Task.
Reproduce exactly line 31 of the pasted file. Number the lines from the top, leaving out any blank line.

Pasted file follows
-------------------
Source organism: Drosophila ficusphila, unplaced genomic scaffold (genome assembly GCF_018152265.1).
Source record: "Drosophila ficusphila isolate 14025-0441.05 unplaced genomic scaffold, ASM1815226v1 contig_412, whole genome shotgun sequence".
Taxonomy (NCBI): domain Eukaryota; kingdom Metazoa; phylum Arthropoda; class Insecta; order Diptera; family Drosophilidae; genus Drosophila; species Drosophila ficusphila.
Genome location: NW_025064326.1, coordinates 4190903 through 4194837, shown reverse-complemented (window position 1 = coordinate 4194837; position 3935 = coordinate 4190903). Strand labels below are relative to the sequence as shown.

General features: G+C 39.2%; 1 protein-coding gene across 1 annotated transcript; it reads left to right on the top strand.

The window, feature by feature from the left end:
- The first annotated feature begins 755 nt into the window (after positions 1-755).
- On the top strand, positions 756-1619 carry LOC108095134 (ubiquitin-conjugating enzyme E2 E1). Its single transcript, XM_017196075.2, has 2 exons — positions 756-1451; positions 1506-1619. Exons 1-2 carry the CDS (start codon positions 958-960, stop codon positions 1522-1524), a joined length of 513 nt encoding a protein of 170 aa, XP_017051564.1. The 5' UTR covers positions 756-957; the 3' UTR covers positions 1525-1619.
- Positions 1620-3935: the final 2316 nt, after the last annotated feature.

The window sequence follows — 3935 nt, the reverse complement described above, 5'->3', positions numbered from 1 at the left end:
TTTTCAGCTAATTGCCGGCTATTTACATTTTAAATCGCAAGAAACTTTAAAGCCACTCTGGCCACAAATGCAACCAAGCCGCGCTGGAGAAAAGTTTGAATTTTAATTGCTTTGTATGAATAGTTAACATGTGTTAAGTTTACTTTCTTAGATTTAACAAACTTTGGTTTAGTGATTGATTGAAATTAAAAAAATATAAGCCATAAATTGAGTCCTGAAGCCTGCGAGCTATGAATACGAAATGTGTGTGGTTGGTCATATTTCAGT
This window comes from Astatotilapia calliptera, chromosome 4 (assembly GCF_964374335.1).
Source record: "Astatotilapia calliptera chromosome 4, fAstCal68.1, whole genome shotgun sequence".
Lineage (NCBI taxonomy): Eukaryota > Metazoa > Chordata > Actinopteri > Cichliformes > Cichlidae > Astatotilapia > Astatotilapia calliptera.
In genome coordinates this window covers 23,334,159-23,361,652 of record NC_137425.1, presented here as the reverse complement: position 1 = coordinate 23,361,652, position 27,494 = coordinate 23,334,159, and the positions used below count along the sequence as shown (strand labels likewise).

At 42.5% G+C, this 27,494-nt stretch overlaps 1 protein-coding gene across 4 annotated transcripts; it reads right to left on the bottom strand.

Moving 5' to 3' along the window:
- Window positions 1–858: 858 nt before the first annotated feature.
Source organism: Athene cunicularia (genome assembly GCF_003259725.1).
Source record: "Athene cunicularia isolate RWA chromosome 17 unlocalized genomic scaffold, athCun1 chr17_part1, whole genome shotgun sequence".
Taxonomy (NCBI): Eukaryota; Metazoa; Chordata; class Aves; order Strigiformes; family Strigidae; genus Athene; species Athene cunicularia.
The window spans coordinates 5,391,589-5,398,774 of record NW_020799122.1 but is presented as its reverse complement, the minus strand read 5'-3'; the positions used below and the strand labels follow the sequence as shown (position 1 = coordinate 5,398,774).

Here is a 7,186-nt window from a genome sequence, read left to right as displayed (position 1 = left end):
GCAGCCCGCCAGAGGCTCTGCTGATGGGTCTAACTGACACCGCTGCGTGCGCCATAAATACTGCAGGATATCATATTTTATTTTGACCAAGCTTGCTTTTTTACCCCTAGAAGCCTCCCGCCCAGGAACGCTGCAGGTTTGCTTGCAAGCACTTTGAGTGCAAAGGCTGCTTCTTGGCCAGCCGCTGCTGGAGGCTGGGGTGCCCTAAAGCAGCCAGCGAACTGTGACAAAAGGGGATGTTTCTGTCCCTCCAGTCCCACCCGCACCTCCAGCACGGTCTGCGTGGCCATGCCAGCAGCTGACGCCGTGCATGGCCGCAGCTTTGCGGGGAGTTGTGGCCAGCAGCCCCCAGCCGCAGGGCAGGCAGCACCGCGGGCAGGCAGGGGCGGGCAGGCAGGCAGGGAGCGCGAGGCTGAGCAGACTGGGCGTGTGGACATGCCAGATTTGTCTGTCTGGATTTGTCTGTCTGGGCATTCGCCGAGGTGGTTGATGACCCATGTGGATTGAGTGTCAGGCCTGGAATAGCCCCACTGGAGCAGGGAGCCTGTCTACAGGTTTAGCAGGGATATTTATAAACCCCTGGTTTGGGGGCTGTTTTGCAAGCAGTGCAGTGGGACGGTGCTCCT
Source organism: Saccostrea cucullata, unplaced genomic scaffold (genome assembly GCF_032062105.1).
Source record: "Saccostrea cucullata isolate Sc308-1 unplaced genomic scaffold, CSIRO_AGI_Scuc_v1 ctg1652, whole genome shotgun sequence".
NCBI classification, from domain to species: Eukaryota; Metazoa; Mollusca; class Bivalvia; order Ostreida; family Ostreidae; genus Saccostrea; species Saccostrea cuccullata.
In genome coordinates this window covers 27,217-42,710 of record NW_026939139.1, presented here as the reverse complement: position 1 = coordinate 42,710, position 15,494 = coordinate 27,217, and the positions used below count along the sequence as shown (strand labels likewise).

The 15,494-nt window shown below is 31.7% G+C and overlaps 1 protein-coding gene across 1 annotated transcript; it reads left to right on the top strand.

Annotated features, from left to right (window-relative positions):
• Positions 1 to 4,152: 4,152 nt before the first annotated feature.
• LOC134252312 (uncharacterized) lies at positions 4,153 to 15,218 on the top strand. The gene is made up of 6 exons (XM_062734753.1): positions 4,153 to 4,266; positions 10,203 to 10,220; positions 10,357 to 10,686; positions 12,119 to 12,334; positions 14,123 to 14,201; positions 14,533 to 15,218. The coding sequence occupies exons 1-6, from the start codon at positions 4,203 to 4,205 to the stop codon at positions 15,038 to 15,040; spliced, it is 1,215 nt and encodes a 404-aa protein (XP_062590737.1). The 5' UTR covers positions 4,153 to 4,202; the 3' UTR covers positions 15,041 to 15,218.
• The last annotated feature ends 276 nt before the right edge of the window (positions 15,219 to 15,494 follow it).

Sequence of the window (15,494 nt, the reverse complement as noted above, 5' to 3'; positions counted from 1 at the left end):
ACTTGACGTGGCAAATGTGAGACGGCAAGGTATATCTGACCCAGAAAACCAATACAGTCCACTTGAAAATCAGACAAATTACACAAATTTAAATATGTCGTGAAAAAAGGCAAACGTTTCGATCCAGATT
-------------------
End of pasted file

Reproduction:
• Positions 1 to 4,152: 4,152 nt before the first annotated feature.